• The equity in LTCM grew to more than $7 billion by late 1997; however, in December 1997, the fund returned $2.7 billion to its investors, leaving equity of about $4.8 billion at the start of 1998;
  • LTCM’s debt burden increased by borrowing more than $125 billion from banks and securities firms;
  • At the beginning of 1998, the notional value of LTCM's derivatives contracts of $1 trillion ($697 billion in swaps and $471 billion in exchange-traded futures contracts);
  • The fund could make substantial profits if yield spreads narrowed, but even a small widening of spreads could immediately wipe out its equity;
  • By spring 1998, concerns arose that problems like the Asian financial collapse could spread to other emerging market countries;
  • Near to late 1998, the risky business of LTCM brought it close to bankruptcy with a sizeable failure, with the stakes of LTCM partners coming down to $30 million from $1.6 billion;
  • It was when Russia declared the devaluation of its currency, LTCM defaulted on its bonds, which was unexpected by LTCM.
  • The US stock market dropped 20%, while European markets fell 35% and investors sought shelter in treasury bonds further pushing long-term interest rates to fall by more than a full point;

The fall of LTCM impended a fear of nearing bankruptcy for so many banks and pension funds who had invested in LTCM. As a result, the Federal Reserve took steps to bail it out.

The above-discussed event is a lesson that the governments and the investment houses must have learnt with time. However, it was a prominent news that the early warning indication of a similar event occurred in the 2008 global financial crisis.

We shall now look at some of the Australian Hedge Funds and assess their performance in the recent past.

Exploring hedge funds in Australia

Blue Sky Alternative Investments Limited (ASX: BLA) is a diversified alternative asset management company that manages investments across private equity, private real estate, infrastructure, hedge funds as well as water asset classes and mainly serves retail and institutional investors.

During the financial year ended 30 June 2018, BLA reported the following regarding its hedge funds:

  • Hedge fund returns were lower than the prior year, being by design negatively correlated to global equity markets which generally outperformed in FY18;
  • Despite continued efforts to grow this division of its business since 2010, Blue Sky made the decision to exit the Hedge Funds business;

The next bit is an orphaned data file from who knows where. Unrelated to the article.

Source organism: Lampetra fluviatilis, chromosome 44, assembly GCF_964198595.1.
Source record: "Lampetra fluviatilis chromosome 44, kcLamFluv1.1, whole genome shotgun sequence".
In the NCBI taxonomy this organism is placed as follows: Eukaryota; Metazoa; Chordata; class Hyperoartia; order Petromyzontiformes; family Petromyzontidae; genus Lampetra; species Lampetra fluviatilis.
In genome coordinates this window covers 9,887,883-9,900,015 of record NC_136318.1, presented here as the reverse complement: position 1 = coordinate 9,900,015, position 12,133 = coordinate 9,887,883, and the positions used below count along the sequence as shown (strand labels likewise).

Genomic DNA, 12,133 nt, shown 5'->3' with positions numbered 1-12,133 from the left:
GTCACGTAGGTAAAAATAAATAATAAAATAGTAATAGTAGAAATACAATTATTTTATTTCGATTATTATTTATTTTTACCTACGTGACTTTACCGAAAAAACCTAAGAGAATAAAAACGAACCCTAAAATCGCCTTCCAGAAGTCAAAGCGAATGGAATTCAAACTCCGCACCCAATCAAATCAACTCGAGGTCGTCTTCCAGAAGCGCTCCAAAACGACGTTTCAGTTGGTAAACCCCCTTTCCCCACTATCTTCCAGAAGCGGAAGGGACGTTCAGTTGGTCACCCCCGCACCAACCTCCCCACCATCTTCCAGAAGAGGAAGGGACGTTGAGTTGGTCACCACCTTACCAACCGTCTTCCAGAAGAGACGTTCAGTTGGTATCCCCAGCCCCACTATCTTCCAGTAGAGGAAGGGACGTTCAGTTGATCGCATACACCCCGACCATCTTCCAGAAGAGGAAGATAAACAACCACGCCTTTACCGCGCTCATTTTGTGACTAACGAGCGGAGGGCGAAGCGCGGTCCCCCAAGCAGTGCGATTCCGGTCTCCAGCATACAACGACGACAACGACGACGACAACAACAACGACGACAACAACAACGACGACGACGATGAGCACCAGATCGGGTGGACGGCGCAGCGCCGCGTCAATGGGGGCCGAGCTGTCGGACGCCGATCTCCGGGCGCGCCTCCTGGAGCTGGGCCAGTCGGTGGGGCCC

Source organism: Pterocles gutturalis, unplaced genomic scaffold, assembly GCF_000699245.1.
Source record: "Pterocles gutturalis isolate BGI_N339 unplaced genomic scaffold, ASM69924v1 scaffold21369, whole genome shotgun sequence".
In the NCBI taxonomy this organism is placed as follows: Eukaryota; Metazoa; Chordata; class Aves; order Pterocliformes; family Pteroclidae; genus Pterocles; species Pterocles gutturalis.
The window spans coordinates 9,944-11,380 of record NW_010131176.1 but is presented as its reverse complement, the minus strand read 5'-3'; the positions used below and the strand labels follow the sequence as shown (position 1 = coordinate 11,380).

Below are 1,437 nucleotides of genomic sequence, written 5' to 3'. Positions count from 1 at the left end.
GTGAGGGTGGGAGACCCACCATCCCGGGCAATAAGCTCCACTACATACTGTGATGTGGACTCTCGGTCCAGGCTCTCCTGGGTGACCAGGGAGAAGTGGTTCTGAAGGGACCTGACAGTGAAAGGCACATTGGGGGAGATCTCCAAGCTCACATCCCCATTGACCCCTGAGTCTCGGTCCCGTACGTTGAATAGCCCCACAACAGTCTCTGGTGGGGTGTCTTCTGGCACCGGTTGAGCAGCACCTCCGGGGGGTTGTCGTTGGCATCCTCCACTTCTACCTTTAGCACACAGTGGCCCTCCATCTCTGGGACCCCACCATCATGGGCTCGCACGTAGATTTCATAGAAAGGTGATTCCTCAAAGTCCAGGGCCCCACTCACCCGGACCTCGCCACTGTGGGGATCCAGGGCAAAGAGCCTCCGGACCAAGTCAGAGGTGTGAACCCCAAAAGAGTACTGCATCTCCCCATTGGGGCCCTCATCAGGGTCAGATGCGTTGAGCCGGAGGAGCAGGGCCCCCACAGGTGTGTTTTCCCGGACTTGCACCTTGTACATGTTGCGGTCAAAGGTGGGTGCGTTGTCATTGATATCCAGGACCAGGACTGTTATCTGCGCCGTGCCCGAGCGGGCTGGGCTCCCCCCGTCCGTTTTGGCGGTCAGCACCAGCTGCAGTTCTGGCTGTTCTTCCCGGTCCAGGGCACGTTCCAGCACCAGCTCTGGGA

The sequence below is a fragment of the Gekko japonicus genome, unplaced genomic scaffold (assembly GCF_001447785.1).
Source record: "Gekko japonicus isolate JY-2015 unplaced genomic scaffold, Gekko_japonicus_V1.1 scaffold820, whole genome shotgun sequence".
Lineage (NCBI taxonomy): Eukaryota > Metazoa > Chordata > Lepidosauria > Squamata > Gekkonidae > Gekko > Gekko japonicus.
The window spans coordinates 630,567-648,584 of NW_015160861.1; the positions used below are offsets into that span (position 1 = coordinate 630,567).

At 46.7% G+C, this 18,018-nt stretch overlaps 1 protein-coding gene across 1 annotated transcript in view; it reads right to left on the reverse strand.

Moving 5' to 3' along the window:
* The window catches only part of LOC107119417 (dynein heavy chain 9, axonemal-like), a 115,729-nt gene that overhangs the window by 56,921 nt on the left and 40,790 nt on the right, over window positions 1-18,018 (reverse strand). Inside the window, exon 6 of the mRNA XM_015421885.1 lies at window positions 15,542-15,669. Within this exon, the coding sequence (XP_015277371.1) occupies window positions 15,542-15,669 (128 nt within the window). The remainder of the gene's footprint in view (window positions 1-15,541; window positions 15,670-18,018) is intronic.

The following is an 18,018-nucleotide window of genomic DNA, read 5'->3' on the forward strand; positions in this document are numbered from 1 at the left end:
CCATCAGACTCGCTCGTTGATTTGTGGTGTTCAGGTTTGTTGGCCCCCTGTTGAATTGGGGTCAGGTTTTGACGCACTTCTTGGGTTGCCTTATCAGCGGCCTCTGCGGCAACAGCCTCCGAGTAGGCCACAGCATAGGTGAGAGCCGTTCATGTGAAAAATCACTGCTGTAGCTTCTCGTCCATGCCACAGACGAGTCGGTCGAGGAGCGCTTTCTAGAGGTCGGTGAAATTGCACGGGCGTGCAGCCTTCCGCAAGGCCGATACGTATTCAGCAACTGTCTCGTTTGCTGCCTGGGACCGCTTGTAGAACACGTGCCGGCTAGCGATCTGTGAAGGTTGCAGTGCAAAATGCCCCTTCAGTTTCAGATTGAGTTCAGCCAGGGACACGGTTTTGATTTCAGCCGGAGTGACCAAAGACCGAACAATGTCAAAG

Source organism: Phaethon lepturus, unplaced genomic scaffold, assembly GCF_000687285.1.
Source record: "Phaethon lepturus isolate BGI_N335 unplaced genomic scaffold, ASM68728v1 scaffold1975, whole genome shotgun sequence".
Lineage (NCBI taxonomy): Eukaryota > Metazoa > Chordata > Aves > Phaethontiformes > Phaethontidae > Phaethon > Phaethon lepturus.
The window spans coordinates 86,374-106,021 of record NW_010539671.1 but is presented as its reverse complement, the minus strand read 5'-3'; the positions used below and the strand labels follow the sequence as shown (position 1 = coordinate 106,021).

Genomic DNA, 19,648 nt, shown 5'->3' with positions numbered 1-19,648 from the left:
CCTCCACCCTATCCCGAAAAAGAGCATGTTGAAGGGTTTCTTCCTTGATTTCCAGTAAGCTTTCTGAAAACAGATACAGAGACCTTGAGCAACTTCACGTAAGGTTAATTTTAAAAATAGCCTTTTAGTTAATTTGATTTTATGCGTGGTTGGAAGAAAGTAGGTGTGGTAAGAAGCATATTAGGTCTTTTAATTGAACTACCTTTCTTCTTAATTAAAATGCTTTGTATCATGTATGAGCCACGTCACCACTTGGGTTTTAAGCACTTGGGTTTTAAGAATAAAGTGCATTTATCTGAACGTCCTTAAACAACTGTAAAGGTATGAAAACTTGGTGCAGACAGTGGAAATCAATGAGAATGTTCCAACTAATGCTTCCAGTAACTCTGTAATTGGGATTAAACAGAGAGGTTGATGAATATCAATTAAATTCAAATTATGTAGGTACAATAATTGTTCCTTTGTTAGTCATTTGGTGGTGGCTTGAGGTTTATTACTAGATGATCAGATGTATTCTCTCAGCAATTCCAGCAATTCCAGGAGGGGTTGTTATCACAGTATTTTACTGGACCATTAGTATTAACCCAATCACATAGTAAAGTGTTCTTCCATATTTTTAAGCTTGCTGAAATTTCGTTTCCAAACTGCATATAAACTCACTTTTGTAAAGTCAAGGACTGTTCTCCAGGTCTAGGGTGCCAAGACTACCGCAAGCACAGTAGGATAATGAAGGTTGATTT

• While the Hedge Funds business had success in raising and managing institutional capital from the US and Europe in FY18, domestically, it has failed to establish the required momentum to justify the resources needed to maintain a locally targeted business;
  • In June 2018 the decision was made to close the Alliance Fund, the domestic vehicle for the Dynamic Macro, Absolute and Real Return strategies and return capital to investors;

Figure 2 FEAUM and FUM – 1H FY19 Movement (Source: Company's Report)

More recently, BLA’s Fee Earning Assets Under Management (‘FEAUM’) was noted at $3.0 billion at 31 December 2018 down from $3.4 billion at 30 June 2018, mainly as a result of the closure of the hedge fund business (in December 2018), exit of the retirement living portfolio (in October 2018) and sale of residential development sites.

K2 Global Equities Fund (Hedge Fund) (ASX: KII)

Another hedge fund management company operating in Australia is K2 Global Equities Fund (Hedge Fund) (ASX: KII) which provides investors with the opportunity to invest in a diversified global equities fund and investors can buy and sell units via their own online broker account, stockbroker or financial planner.

The fund is index-unaware, aiming to produce positive absolute returns over the long term with a capital preservation mindset and a mandate that allows it to actively manage its net market exposure by utilising both cash and shorts to help protect investors’ capital.

Figure 3 Source: Company's Report

For the month of October this year, the K2 Global Equities Fund returned 0.9%, with the advantage from easing by Central bank in October with Australia's RBA cutting by 25bps to 0.75% and the US Federal Open Market Committee also reducing their funding rate by a further 25bps to 1.75% at the upper bound.